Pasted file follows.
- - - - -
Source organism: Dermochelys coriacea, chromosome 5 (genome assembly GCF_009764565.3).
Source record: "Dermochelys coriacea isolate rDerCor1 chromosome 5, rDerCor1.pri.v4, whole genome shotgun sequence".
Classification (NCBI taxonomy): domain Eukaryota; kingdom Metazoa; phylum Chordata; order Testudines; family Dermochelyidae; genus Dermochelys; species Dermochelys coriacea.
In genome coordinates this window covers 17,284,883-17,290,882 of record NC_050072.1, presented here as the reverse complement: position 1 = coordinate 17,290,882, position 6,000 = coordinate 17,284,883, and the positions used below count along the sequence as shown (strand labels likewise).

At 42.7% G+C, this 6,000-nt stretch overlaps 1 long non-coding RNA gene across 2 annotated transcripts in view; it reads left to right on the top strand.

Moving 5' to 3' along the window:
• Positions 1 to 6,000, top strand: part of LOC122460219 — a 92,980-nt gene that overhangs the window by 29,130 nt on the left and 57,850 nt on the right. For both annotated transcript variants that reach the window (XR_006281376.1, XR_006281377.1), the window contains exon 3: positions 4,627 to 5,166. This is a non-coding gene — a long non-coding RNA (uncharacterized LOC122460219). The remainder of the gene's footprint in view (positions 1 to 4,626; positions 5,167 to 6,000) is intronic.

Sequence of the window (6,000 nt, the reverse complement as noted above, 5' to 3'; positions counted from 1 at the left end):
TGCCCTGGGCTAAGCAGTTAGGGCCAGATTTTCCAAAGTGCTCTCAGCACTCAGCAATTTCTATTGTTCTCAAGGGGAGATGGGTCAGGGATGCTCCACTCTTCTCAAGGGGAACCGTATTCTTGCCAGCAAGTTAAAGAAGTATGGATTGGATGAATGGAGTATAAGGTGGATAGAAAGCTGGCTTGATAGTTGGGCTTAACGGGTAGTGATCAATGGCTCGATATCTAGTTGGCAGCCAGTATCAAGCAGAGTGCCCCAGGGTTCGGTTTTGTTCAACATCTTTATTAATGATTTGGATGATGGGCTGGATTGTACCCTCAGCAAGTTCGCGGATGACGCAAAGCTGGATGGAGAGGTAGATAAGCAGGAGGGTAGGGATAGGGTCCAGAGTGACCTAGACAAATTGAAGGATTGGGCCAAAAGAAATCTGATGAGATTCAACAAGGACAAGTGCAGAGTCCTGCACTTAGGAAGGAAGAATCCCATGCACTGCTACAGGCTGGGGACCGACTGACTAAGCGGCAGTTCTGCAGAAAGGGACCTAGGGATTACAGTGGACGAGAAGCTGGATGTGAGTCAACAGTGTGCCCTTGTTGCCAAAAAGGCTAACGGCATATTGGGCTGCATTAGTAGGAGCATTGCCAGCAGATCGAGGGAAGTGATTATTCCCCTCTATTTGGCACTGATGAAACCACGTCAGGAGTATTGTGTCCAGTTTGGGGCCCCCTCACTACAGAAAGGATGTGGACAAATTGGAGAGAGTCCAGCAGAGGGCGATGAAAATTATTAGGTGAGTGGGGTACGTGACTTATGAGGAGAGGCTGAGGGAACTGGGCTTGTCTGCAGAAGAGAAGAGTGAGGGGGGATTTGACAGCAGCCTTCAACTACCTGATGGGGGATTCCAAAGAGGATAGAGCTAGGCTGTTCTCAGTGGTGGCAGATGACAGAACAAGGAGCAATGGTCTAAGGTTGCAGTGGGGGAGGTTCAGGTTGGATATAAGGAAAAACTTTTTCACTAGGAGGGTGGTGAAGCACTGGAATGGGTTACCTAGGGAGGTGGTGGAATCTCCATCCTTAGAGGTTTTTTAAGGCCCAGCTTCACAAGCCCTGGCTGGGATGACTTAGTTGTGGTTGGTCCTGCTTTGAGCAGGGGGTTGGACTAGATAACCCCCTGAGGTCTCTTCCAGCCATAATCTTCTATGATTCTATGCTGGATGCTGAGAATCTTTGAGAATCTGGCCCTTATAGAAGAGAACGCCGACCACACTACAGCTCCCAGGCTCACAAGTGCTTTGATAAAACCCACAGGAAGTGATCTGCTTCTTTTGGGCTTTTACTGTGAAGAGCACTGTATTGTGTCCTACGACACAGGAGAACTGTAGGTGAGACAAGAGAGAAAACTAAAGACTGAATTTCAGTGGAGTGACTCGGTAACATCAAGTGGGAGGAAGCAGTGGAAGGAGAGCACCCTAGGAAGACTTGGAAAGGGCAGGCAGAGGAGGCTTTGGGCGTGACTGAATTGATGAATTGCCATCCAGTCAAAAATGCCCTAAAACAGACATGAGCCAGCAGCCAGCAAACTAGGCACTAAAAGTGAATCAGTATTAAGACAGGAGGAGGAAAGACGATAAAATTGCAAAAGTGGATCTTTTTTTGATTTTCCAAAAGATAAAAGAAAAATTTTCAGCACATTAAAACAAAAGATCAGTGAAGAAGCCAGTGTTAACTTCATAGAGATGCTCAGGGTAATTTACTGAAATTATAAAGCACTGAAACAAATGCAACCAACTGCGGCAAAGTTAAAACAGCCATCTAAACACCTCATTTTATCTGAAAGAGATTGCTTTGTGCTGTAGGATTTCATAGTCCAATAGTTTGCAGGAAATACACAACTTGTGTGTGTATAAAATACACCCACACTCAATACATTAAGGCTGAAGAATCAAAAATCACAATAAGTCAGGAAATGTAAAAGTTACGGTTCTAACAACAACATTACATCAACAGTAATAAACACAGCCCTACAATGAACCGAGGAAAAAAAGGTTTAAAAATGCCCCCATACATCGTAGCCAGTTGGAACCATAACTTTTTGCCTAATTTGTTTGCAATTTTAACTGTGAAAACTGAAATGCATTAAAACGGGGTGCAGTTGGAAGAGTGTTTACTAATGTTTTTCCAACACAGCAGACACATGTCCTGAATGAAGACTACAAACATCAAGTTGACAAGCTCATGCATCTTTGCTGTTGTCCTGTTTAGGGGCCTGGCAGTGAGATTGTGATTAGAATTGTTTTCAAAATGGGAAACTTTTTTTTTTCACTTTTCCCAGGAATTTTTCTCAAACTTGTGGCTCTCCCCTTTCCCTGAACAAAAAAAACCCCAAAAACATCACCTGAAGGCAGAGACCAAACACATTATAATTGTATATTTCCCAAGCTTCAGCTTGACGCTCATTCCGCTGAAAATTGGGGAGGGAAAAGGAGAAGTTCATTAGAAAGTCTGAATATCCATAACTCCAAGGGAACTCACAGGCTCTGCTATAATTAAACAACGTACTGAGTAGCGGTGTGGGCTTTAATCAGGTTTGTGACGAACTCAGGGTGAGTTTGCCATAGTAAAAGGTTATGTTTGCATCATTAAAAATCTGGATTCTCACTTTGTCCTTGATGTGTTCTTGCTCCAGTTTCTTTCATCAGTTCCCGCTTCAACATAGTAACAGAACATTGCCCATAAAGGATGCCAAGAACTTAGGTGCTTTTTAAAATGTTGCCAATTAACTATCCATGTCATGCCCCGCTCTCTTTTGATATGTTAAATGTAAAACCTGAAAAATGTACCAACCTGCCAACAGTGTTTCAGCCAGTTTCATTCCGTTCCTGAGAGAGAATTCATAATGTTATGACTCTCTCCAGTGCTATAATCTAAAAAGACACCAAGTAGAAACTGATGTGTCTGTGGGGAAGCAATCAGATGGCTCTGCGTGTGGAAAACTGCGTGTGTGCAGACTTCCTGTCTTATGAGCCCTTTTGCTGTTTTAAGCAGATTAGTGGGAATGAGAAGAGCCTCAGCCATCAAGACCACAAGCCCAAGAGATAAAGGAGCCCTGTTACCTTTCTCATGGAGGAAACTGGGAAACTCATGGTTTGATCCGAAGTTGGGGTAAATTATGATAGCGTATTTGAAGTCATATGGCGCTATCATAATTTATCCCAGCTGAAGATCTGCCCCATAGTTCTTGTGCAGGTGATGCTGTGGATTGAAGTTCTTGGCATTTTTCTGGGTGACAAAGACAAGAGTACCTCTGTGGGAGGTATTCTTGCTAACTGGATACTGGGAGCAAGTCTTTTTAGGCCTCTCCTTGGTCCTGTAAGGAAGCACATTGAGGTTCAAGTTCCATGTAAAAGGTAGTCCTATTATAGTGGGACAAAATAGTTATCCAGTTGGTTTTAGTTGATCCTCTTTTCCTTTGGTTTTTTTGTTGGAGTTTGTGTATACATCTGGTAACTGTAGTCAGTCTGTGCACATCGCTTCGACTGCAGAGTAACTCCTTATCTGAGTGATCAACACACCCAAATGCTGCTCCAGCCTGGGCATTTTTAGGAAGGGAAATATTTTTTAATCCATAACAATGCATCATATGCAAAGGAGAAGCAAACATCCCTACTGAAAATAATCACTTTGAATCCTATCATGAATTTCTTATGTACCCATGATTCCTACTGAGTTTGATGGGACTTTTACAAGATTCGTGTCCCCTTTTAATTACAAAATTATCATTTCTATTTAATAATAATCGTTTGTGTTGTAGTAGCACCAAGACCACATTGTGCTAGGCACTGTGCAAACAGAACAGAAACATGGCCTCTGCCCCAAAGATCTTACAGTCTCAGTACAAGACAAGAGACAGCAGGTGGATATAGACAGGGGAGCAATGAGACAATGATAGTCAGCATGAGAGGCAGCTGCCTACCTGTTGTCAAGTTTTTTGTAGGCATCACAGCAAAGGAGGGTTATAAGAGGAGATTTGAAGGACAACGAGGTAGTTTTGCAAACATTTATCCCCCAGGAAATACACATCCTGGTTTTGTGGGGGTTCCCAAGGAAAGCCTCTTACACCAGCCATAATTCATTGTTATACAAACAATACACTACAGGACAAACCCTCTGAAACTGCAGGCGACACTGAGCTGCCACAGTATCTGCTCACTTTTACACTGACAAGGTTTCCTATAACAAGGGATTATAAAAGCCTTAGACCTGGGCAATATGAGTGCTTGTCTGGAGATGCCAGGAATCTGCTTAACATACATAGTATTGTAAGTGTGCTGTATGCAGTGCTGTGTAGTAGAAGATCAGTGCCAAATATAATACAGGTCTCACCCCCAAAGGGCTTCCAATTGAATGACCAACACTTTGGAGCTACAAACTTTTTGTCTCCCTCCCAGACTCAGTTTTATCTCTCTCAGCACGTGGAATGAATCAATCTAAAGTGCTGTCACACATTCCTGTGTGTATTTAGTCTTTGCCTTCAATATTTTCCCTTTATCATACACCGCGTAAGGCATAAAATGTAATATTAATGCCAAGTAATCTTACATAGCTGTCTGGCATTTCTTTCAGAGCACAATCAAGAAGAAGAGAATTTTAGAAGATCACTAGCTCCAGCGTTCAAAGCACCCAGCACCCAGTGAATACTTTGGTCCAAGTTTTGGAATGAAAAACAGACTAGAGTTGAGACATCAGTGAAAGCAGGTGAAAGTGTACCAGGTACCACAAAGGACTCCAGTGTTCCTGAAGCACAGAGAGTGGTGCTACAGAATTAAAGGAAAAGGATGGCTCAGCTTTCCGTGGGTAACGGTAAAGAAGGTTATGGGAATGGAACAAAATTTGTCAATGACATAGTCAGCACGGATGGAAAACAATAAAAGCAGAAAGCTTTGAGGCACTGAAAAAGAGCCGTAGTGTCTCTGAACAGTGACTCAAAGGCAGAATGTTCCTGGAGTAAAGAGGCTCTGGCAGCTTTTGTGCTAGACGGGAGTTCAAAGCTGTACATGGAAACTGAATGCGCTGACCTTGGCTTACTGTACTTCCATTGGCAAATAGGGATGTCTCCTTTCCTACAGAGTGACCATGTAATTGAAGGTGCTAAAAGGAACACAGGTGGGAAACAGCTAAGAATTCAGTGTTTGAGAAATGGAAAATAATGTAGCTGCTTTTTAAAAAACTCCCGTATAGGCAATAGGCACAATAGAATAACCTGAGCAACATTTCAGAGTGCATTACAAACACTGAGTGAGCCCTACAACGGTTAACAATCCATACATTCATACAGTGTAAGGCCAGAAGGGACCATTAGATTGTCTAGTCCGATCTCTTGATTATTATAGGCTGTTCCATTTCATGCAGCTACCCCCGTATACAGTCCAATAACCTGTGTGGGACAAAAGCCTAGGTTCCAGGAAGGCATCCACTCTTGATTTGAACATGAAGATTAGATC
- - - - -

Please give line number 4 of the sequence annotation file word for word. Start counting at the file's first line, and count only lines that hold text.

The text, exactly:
In genome coordinates this window covers 17,284,883-17,290,882 of record NC_050072.1, presented here as the reverse complement: position 1 = coordinate 17,290,882, position 6,000 = coordinate 17,284,883, and the positions used below count along the sequence as shown (strand labels likewise).